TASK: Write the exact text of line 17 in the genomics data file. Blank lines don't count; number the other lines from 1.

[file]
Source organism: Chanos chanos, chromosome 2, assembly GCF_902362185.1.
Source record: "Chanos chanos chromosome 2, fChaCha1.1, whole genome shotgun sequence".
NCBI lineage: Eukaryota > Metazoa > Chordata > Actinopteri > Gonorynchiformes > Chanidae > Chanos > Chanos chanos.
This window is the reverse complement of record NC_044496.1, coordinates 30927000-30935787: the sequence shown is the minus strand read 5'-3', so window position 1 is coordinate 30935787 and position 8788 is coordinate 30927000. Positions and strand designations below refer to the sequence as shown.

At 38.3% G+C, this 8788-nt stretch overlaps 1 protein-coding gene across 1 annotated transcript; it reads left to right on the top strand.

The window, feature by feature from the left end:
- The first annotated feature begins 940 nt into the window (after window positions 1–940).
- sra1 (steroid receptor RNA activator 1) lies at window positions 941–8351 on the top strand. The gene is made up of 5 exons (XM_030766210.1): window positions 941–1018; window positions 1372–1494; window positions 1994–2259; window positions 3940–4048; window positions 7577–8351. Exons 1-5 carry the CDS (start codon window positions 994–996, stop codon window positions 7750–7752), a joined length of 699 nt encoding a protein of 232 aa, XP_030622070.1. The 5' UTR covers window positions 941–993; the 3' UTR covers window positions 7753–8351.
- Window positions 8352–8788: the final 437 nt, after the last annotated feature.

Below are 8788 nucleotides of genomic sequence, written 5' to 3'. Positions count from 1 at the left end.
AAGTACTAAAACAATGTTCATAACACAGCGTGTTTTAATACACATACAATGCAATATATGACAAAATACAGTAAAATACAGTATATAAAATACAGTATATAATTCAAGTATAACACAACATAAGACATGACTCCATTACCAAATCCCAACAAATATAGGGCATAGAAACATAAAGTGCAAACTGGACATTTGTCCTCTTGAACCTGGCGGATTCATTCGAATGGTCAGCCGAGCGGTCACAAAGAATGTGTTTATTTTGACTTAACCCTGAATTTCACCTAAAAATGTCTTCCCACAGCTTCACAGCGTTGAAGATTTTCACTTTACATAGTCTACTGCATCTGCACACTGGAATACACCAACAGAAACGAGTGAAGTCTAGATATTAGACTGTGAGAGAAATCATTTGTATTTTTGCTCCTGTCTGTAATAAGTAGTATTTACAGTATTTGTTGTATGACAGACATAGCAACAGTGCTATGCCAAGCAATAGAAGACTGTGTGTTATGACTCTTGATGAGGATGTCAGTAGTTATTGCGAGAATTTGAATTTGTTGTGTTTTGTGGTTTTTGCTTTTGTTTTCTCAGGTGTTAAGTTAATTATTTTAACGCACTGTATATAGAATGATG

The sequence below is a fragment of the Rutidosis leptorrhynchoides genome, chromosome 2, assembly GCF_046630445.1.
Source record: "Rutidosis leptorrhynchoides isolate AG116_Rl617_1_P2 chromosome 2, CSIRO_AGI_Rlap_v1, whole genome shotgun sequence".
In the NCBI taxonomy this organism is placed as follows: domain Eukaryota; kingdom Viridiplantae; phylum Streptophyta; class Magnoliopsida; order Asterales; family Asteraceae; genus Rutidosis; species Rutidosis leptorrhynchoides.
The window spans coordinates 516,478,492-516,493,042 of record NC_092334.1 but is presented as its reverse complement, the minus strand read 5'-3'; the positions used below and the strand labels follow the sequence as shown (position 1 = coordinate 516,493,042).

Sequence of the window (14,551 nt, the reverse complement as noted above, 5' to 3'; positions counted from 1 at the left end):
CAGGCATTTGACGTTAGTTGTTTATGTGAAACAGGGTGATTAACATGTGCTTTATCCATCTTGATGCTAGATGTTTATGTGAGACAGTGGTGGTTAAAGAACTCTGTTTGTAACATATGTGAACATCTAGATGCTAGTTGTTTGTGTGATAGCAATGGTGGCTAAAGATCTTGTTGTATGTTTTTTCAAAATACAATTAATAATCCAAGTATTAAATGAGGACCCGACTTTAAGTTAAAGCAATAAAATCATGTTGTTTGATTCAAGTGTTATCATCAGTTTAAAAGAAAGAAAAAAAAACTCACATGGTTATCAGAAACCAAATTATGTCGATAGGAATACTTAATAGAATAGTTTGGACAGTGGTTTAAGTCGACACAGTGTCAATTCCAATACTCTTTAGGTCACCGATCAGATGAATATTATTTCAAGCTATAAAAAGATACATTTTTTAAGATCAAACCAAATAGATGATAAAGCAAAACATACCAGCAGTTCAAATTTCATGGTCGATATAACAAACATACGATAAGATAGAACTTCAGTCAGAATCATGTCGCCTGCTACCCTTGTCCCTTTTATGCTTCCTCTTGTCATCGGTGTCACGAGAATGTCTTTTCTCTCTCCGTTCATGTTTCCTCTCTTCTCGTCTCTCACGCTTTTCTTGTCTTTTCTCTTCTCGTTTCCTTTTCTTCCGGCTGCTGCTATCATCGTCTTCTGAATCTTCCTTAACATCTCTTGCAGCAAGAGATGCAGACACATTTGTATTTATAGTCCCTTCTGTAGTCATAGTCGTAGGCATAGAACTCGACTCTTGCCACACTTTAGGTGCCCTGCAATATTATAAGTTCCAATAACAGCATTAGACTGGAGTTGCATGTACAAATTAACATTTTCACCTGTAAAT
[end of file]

CAGGCATTTGACGTTAGTTGTTTATGTGAAACAGGGTGATTAACATGTGCTTTATCCATCTTGATGCTAGATGTTTATGTGAGACAGTGGTGGTTAAAGAACTCTGTTTGTAACATATGTGAACATCTAGATGCTAGTTGTTTGTGTGATAGCAATGGTGGCTAAAGATCTTGTTGTATGTTTTTTCAAAATACAATTAATAATCCAAGTATTAAATGAGGACCCGACTTTAAGTTAAAGCAATAAAATCATGTTGTTTGATTCAAGTGTTATCATCAGTTTAAAAGAAAGAAAAAAAAACTCACATGGTTATCAGAAACCAAATTATGTCGATAGGAATACTTAATAGAATAGTTTGGACAGTGGTTTAAGTCGACACAGTGTCAATTCCAATACTCTTTAGGTCACCGATCAGATGAATATTATTTCAAGCTATAAAAAGATACATTTTTTAAGATCAAACCAAATAGATGATAAAGCAAAACATACCAGCAGTTCAAATTTCATGGTCGATATAACAAACATACGATAAGATAGAACTTCAGTCAGAATCATGTCGCCTGCTACCCTTGTCCCTTTTATGCTTCCTCTTGTCATCGGTGTCACGAGAATGTCTTTTCTCTCTCCGTTCATGTTTCCTCTCTTCTCGTCTCTCACGCTTTTCTTGTCTTTTCTCTTCTCGTTTCCTTTTCTTCCGGCTGCTGCTATCATCGTCTTCTGAATCTTCCTTAACATCTCTTGCAGCAAGAGATGCAGACACATTTGTATTTATAGTCCCTTCTGTAGTCATAGTCGTAGGCATAGAACTCGACTCTTGCCACACTTTAGGTGCCCTGCAATATTATAAGTTCCAATAACAGCATTAGACTGGAGTTGCATGTACAAATTAACATTTTCACCTGTAAAT